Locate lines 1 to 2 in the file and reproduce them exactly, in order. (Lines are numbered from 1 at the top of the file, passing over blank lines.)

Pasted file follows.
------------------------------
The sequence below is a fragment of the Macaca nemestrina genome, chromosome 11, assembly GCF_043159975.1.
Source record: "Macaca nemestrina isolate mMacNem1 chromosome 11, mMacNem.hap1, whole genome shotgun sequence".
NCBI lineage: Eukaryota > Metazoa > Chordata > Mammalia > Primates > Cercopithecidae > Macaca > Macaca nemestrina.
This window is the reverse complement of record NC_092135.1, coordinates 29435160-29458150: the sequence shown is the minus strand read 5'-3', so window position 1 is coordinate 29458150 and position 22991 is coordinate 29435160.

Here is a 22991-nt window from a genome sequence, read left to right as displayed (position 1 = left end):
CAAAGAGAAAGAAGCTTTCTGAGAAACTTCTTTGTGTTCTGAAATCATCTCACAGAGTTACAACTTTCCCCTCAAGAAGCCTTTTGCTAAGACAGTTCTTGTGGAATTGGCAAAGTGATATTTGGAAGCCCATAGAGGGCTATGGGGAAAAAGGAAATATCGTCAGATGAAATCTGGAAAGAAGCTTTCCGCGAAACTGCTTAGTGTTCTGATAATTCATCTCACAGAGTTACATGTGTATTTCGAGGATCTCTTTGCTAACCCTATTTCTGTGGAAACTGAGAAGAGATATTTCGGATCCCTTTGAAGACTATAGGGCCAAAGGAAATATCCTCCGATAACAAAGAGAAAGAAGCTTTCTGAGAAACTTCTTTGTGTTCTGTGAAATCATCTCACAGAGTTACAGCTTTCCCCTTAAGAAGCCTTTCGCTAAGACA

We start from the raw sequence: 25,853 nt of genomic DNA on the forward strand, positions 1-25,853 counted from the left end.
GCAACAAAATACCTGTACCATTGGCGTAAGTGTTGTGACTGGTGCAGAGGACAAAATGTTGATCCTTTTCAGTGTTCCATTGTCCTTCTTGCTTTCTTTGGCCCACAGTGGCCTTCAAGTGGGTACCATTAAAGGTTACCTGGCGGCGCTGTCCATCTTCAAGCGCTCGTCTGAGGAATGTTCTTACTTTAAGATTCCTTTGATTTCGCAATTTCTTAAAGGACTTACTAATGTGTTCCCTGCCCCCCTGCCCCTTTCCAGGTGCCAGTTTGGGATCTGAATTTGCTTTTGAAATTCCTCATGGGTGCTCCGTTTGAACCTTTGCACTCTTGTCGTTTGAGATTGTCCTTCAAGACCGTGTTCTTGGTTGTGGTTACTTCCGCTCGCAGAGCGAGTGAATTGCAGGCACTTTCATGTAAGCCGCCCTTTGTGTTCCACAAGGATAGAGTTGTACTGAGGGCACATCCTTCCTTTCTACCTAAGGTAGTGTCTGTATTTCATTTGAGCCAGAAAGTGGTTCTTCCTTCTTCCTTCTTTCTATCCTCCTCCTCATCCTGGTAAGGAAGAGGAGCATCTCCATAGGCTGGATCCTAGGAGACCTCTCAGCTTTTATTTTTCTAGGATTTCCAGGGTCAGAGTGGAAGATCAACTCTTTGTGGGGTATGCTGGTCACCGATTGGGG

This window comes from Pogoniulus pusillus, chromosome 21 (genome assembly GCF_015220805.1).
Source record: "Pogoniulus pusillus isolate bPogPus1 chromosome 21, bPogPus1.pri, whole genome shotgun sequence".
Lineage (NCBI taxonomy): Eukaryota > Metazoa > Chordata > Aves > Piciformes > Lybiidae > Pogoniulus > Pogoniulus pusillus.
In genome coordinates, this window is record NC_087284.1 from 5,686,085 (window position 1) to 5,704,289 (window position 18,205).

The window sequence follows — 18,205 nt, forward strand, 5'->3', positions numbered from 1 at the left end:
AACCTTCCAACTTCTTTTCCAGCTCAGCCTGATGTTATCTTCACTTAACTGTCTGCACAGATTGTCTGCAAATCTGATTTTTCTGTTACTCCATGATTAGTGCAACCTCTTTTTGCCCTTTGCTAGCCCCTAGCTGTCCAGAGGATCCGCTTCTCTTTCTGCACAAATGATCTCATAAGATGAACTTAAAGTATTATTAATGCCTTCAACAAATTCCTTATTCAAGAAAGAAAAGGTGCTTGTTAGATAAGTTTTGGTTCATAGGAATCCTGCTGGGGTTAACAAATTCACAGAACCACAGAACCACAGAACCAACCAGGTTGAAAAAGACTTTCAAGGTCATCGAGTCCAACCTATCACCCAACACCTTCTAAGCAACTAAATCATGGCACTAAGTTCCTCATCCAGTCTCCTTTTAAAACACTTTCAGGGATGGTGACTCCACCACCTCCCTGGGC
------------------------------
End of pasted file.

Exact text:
The sequence below is a fragment of the Macaca nemestrina genome, chromosome 11, assembly GCF_043159975.1.
Source record: "Macaca nemestrina isolate mMacNem1 chromosome 11, mMacNem.hap1, whole genome shotgun sequence".